I sprang out of the yurt last week and happened upon two preschoolers yielding axes. They were the boys that live on the farm too and their dad was with them. They were cutting fire wood together – the nights are chilly now. Their axes were small but sharp and they were carefully cutting the logs with precision. They were also having, as you can imagine, THE BEST TIME EVER.
I love that the environment on this farm is so supportive and respectful of children. Sometimes society seems to be set up to disallow a child’s proper participation, and there is often an attitude that accompanies this – that children aren’t really capable. It is so good to be in a space where everyone is happy with children cutting with knives and digging with spades and banging with hammers.
Ramona will often come about with us on our farm chores. She climbs right up in to the coup to fetch the eggs from the chickens and hands them down to me. She’ll then carry one home in her hand, treating it like the precious cargo it is. There have been one or two smashed eggs in this process but they are just likely to be from one of us older ones. Last week my husband Tim insisted on carrying one home in his pocket. The conversation sort of went like this:
Me: In your pocket? Are you sure? Tim: Yeah, it will be fine.
30 seconds later….
Me: Er, what was that?
An egg had cracked right into his pocket but in order to not lose face he pretended it hadn’t!
I can laugh at him because my own experiences (did you notice how I resisted writing “eggsperience” then?) with the chooks are less than successful. We have 14 chickens but we only get 7 eggs each day. I spent an evening diligently researching how I could encourage more of them to lay and then the next day went into town for supplies. I told the kids all about my research and they helped me fill some bags with hay and then we marched up to the coup on a mission. We padded out their beds with extra hay and in each little nest laid a golf ball. This was the magic trick which I was certain was going to be the ticket.
The very next morning we bustled up there, bursting with excitement about all the eggs we would be bringing back with us.
In a blatant mocking of my efforts the feathery blighters had laid ONE egg. ONE EGG.
Then there was the time that we were moving the cows from one paddock to another. I was in charge of making sure they didn’t go wandering up the road in the wrong direction. I had to stand there in the middle of the road waving a massive stick, this would deter them from continuing up the road and would encourage them into the field, right? Erm. I had grabbed a massive stick but it was still filled with branches and leaves and it was the cows FAVOURITE kind of leaf.
Me waving my massive stick was like waving a lollipop in front of a toddler. They CHARGED.
Shit a brick.
In the nick of time I hurtled towards the gate and flung the branch in their field and they tore after it.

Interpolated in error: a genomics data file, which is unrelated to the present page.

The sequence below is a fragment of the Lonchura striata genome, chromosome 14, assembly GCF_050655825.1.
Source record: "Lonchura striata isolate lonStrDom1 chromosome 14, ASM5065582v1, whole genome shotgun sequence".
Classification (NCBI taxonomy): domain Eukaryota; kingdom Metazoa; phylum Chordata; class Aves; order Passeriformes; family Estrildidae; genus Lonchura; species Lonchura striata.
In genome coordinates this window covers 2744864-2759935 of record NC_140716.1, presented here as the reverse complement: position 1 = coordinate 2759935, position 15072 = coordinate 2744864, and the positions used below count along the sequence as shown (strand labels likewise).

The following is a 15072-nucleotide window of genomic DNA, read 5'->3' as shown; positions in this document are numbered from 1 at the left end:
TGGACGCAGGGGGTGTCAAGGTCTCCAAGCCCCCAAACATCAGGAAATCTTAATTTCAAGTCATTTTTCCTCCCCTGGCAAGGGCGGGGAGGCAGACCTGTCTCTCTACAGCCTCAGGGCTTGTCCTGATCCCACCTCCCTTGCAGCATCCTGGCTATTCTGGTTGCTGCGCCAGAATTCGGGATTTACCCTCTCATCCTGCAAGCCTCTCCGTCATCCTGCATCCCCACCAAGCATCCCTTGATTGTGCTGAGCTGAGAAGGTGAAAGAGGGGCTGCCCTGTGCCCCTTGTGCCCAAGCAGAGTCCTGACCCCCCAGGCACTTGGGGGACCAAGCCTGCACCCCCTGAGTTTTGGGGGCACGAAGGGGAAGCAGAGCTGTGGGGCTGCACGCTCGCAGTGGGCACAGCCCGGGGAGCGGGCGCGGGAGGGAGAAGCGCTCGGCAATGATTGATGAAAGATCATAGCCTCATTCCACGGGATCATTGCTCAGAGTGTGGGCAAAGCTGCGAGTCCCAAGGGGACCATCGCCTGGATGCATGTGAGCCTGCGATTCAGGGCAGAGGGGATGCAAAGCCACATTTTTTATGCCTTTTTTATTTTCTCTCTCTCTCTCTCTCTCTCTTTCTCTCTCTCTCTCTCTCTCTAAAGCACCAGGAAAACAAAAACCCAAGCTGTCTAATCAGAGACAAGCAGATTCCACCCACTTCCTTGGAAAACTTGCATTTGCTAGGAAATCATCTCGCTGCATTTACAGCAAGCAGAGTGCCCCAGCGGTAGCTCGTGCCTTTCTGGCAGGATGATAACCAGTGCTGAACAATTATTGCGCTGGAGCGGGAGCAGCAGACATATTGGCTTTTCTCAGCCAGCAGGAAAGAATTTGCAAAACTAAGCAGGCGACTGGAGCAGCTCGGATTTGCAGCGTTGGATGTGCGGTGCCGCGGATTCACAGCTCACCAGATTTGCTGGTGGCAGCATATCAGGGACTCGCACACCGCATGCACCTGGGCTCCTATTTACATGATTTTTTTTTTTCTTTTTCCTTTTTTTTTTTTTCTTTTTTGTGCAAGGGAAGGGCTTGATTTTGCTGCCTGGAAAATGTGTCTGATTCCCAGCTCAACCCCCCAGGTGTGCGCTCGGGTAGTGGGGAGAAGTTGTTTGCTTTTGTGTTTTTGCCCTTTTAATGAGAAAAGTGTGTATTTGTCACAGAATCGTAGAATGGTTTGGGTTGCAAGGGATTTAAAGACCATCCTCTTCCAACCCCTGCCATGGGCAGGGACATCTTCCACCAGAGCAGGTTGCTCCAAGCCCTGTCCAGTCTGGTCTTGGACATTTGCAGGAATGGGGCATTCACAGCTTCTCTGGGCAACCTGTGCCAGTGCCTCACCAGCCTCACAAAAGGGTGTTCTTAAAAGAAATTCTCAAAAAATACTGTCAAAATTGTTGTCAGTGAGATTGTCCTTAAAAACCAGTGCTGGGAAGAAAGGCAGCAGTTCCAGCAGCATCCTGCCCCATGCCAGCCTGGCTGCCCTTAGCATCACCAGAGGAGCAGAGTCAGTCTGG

(Sometimes I feel the animals here are in cahoots, doing their darndest to highlight my very urban upbringing!)
We are all learning together, mostly through trial and error, that is for sure.
In the Guardian at the weekend there was a fantastic article about a playground in Wales that has very few rules- the only one, as far as I could tell, was that if you want to start a fire you must have a staff member close by and a bucket of water! . It was basically a field filled with junk and tools and the children were free to play however they like. Children had built two storey houses, a water slide from the top of the office and a bridge over the creek.
Left to their own devices the children are proving every day just how capable and creative they are.
I think this kind of arrangement would be the ideal school for children. Imagine how much they would learn through this kind of discovery-filled play?!
It is a little bit like the farm, but without the Neverland-like tribe of kids that I think is crucial to this kind of play. Having all –age children is really helpful for free play as older ones often take some of the responsibility and also often lead the way into new corners of play.
I would love to, one day, have one day a week with a whole load of children somewhere in the forest with just a few tools, some matches and some really magnificent wet weather gear. It is a little dream of mine, to try and make that happen, before the end of the year.
Meanwhile we are trying to trust Ramona and Juno more, to give them chance to learn on the spot, to not make a big deal about mistakes and to extend the grace we give other adults (no one told me off for waving a juicy branch in front of the cows!) to our children too. You know what they say – there’s no use crying over cracked eggs! Unless they’re in your pocket, that is…
Lucy writes a parenting and lifestyle blog over at Lulastic and the Hippyshake (lulastic.co.uk) and she just recently launched a thrifty blog, Wonderthrift, especially for stylish and eco minded folk who want to save money. Lucy, her husband, and her two daughters have just moved to New Zealand and you can follow their adventures in wilderness each month here on Loved By Parents.